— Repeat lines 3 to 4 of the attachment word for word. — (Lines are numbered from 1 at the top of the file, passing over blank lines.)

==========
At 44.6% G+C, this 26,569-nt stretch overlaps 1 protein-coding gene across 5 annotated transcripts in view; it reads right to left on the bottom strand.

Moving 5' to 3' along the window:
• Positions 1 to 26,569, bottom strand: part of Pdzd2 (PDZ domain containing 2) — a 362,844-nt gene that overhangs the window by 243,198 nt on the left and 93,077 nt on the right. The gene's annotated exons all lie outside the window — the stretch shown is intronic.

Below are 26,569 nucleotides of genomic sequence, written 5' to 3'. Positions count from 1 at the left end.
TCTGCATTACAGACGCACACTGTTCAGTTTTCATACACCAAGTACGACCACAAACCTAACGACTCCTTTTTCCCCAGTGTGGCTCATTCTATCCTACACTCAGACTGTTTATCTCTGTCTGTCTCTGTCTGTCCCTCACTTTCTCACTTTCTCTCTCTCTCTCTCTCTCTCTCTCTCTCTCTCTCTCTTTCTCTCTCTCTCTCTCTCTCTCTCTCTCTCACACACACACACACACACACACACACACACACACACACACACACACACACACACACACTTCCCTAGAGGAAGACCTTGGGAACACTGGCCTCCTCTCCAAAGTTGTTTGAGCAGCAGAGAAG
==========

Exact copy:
• Positions 1 to 26,569, bottom strand: part of Pdzd2 (PDZ domain containing 2) — a 362,844-nt gene that overhangs the window by 243,198 nt on the left and 93,077 nt on the right. The gene's annotated exons all lie outside the window — the stretch shown is intronic.

Below are 26,569 nucleotides of genomic sequence, written 5' to 3'. Positions count from 1 at the left end.